But a more enduring change for the region may get little attention: a new dĂ©tente between Syria and Jordan.
Syrian President Bashar al-Assad came to Jordan last week for the first time in five years and met with Jordanâ€™s King Abdullah II, thawing out what had been chilly relations between the neighboring countries ahead of the summit to take place in Doha, Qatar, on Monday and Tuesday.
The two have had differing viewpoints over a number of issues in recent years, spanning from the Israeli-Palestinian conflict to Syria's relations with Iran and Lebanon's Hezbollah. While relations have been maintained through trading messages, Syria and Jordan had been avoiding high-level
meetings and kept an official distance from each other. Last year, when the Arab summit was hosted in Syria, Jordan sent a noticeably low-level delegation.
Jordanian officials say that the detente comes as part of the natural course of things ahead of the summit, at which there will be a renewed attempt at Arab unity on issues such as the Arab Peace Initiative proposed by Saudi Arabia, which offered Israel recognition in exchange for a two-state solution with the Palestinians.
At the summit, a Jordanian government minister said, the Arab world would consider the feasibility of the two-state solution, given the right-wing inclination of the incoming Israeli government under Benjamin Netanyahu.
"This is part of unifying Arab ranks to see what the political scene in Israel will come up with," says Nabil el-Sharif, the acting foreign minister and the minister of state for media affairs.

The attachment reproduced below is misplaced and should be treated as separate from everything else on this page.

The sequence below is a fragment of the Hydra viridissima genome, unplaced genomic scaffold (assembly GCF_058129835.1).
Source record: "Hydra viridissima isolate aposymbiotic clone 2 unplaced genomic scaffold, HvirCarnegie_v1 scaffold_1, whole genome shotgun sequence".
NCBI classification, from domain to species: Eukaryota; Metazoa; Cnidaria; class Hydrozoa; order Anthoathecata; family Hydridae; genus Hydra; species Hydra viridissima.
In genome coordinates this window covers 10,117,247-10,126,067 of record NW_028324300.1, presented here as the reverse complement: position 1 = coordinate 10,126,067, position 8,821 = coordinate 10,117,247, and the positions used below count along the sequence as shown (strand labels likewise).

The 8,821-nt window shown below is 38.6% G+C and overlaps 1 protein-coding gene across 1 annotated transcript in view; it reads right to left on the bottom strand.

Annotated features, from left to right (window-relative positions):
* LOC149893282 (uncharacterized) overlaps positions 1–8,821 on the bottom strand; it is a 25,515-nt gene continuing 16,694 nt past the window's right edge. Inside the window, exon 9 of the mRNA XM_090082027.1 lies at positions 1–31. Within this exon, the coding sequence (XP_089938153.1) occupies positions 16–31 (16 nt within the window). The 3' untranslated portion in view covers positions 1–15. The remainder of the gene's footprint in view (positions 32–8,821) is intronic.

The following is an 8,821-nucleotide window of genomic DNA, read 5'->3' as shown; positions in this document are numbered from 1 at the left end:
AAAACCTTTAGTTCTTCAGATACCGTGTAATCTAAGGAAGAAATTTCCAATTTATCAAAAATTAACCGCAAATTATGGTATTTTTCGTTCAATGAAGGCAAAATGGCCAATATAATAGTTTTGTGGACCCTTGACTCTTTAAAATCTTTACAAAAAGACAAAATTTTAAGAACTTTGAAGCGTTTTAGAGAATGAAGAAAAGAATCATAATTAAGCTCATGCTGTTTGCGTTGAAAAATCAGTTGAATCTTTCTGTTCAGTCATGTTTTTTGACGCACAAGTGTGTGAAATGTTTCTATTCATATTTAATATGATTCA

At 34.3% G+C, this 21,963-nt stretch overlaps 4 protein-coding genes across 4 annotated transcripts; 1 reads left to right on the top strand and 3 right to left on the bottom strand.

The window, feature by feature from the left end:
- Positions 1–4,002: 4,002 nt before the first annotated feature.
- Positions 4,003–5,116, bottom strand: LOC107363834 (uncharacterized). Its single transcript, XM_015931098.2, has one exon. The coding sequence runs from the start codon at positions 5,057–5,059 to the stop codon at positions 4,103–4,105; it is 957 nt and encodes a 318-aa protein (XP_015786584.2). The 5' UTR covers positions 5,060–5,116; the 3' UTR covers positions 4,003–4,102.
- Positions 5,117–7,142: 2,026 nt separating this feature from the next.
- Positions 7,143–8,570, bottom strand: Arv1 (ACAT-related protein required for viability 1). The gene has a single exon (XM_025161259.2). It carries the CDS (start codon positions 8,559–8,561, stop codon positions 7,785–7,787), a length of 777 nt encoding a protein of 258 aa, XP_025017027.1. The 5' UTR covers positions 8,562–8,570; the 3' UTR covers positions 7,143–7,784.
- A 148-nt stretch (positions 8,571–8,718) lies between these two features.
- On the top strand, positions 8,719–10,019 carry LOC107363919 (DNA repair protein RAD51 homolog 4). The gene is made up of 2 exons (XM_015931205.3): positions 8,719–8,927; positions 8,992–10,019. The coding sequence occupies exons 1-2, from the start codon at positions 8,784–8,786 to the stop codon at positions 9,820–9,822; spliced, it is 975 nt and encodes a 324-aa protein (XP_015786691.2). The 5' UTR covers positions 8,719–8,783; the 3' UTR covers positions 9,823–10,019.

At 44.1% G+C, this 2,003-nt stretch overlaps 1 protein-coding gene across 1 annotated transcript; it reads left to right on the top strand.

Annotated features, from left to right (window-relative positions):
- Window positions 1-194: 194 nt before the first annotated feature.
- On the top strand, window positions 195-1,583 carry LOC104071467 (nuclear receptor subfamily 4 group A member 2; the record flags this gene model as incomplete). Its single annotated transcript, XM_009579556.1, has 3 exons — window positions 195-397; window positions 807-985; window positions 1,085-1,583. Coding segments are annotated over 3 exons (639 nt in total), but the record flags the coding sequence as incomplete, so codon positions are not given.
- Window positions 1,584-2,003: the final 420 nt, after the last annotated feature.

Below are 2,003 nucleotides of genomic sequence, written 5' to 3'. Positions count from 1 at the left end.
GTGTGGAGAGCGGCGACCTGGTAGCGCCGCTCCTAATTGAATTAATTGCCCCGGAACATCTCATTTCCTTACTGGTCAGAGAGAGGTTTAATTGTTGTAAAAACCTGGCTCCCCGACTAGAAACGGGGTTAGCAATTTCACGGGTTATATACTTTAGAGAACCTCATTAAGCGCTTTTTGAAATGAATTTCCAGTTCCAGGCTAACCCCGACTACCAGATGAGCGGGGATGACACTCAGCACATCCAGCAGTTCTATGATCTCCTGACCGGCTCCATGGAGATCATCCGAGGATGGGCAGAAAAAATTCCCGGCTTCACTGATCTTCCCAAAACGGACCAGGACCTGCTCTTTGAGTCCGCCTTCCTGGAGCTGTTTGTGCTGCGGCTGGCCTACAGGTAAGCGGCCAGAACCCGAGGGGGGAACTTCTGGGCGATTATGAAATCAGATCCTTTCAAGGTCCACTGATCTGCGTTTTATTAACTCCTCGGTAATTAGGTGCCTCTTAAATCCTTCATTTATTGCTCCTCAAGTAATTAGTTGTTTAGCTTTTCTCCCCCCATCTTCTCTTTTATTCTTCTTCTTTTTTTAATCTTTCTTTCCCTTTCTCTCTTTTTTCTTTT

"There is definitely some concern in the Arab world after these elections, in that the new government might not be as committed to peace as one would like. [Saudi King Abdullah] has said the Arab Initiative is there, but it will not be on the table forever."
Syria and Jordan have long taken deeply different approaches to the region's conflicts. Hamas has its leadership base in Damascus, but has been all but ejected from Jordan. Most other Palestinian rejectionist groups have offices in the Syrian capital, but are unwelcome here.
In the past few months, however, events may have shifted the dynamic. Israel's war against Hamas in Gaza raised ire across the Arab world and made it more difficult for Jordan to defend its relationship with Israel against critics of normalization with the Jewish state. And President Barack Obama took office, leaving behind the Bush Doctrine, says Amman analyst Mouin Rabbani.
"Jordan was among those states which would really like to see regime change in Damascus, to see a Damascus that is more hostile to Arab resistance movements and more friendly towards Israel," says Mr. Rabbani.
"Jordan was more or less aligned with Bush's policy in Palestine and Iraq," Rabbani adds. "Now Bush is gone, and Jordan is now seeing that it must make its peace with the existing regime in Damascus rather than replace it â€“ Damascus is also keen to mend fences."
Mr. Sharif says that the most pressing issue at Doha will be the peace process in general, and Palestinian unity in particular. Hamas and Fatah have been holding talks in Cairo towards reaching a national reconciliation deal that would lead to a unity government, but have yet to reach an agreement. They resume talks next month.
The summit will also likely emphasize Arab support of Sudanese President Omar al-Bashir, who faces an arrest warrant issued in early March by the Hague-based International Criminal Court. Mr. Bashir is wanted for crimes against humanity in the suppression of a rebellion in the Darfur region.
And Egyptâ€™s absence? Egypt and Qatar have recently been at odds in the region, backing rival approaches to the Palestinian and Sudanese crises.